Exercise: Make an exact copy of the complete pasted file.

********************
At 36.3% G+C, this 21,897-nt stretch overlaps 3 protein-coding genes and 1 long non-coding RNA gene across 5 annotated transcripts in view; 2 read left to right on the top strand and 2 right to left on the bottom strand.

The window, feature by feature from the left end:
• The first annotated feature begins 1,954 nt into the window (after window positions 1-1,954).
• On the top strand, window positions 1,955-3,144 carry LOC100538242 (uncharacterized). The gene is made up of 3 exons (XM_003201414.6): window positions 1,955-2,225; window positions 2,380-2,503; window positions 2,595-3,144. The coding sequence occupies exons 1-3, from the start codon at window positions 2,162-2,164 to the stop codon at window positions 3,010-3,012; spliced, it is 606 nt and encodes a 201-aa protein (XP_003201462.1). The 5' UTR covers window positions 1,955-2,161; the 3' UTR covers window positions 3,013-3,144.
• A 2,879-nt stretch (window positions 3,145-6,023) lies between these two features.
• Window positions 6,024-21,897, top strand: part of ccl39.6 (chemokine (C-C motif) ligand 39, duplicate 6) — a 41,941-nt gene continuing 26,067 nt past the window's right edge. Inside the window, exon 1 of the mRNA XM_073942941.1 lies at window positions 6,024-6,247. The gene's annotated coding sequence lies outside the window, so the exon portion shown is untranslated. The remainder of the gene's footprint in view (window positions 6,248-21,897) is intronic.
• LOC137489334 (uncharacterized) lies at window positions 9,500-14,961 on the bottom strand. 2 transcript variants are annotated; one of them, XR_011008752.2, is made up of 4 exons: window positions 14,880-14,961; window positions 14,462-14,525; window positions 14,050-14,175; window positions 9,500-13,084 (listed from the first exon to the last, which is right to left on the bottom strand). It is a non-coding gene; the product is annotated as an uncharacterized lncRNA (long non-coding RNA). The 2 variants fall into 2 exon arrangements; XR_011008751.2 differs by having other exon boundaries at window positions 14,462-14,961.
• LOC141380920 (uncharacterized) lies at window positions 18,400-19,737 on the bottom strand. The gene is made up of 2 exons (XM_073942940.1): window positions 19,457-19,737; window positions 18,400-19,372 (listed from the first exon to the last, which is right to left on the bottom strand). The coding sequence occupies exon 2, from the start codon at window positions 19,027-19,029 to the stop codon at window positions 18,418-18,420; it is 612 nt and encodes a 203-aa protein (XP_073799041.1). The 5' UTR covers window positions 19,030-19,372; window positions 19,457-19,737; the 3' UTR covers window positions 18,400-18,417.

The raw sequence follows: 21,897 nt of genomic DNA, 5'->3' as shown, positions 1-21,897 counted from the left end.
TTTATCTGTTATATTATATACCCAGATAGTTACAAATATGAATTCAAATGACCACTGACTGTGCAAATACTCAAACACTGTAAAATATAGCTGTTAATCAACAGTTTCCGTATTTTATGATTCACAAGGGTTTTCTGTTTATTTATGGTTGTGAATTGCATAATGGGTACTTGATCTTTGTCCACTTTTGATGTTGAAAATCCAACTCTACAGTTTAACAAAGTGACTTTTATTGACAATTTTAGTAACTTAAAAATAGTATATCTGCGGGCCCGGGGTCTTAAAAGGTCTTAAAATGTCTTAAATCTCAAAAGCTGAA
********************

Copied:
At 36.3% G+C, this 21,897-nt stretch overlaps 3 protein-coding genes and 1 long non-coding RNA gene across 5 annotated transcripts in view; 2 read left to right on the top strand and 2 right to left on the bottom strand.

The window, feature by feature from the left end:
• The first annotated feature begins 1,954 nt into the window (after window positions 1-1,954).
• On the top strand, window positions 1,955-3,144 carry LOC100538242 (uncharacterized). The gene is made up of 3 exons (XM_003201414.6): window positions 1,955-2,225; window positions 2,380-2,503; window positions 2,595-3,144. The coding sequence occupies exons 1-3, from the start codon at window positions 2,162-2,164 to the stop codon at window positions 3,010-3,012; spliced, it is 606 nt and encodes a 201-aa protein (XP_003201462.1). The 5' UTR covers window positions 1,955-2,161; the 3' UTR covers window positions 3,013-3,144.
• A 2,879-nt stretch (window positions 3,145-6,023) lies between these two features.
• Window positions 6,024-21,897, top strand: part of ccl39.6 (chemokine (C-C motif) ligand 39, duplicate 6) — a 41,941-nt gene continuing 26,067 nt past the window's right edge. Inside the window, exon 1 of the mRNA XM_073942941.1 lies at window positions 6,024-6,247. The gene's annotated coding sequence lies outside the window, so the exon portion shown is untranslated. The remainder of the gene's footprint in view (window positions 6,248-21,897) is intronic.
• LOC137489334 (uncharacterized) lies at window positions 9,500-14,961 on the bottom strand. 2 transcript variants are annotated; one of them, XR_011008752.2, is made up of 4 exons: window positions 14,880-14,961; window positions 14,462-14,525; window positions 14,050-14,175; window positions 9,500-13,084 (listed from the first exon to the last, which is right to left on the bottom strand). It is a non-coding gene; the product is annotated as an uncharacterized lncRNA (long non-coding RNA). The 2 variants fall into 2 exon arrangements; XR_011008751.2 differs by having other exon boundaries at window positions 14,462-14,961.
• LOC141380920 (uncharacterized) lies at window positions 18,400-19,737 on the bottom strand. The gene is made up of 2 exons (XM_073942940.1): window positions 19,457-19,737; window positions 18,400-19,372 (listed from the first exon to the last, which is right to left on the bottom strand). The coding sequence occupies exon 2, from the start codon at window positions 19,027-19,029 to the stop codon at window positions 18,418-18,420; it is 612 nt and encodes a 203-aa protein (XP_073799041.1). The 5' UTR covers window positions 19,030-19,372; window positions 19,457-19,737; the 3' UTR covers window positions 18,400-18,417.

The raw sequence follows: 21,897 nt of genomic DNA, 5'->3' as shown, positions 1-21,897 counted from the left end.
TTTATCTGTTATATTATATACCCAGATAGTTACAAATATGAATTCAAATGACCACTGACTGTGCAAATACTCAAACACTGTAAAATATAGCTGTTAATCAACAGTTTCCGTATTTTATGATTCACAAGGGTTTTCTGTTTATTTATGGTTGTGAATTGCATAATGGGTACTTGATCTTTGTCCACTTTTGATGTTGAAAATCCAACTCTACAGTTTAACAAAGTGACTTTTATTGACAATTTTAGTAACTTAAAAATAGTATATCTGCGGGCCCGGGGTCTTAAAAGGTCTTAAAATGTCTTAAATCTCAAAAGCTGAA